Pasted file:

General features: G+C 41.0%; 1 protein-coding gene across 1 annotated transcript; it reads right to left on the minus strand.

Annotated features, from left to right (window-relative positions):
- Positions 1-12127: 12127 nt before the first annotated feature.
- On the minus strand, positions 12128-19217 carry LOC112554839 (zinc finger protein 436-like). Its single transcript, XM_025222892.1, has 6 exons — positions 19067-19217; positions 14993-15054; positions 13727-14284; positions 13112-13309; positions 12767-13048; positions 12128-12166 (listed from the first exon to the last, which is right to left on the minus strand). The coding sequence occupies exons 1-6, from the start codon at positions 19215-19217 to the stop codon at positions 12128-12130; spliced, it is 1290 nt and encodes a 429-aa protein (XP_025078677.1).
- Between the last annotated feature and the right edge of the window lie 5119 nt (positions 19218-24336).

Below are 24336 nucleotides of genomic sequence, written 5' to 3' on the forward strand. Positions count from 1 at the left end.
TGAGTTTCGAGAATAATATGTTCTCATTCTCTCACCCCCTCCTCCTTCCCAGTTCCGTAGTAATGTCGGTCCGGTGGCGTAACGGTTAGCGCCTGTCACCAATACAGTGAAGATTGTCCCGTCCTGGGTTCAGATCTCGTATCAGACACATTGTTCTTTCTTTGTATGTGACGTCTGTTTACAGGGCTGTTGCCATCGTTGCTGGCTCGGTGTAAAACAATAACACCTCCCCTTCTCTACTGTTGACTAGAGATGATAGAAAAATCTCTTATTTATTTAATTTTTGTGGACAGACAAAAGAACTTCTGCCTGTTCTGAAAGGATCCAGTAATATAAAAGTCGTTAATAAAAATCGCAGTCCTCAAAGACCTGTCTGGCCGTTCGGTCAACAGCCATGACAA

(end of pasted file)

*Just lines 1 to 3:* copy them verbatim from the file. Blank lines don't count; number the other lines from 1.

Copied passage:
General features: G+C 41.0%; 1 protein-coding gene across 1 annotated transcript; it reads right to left on the minus strand.

Annotated features, from left to right (window-relative positions):
- Positions 1-12127: 12127 nt before the first annotated feature.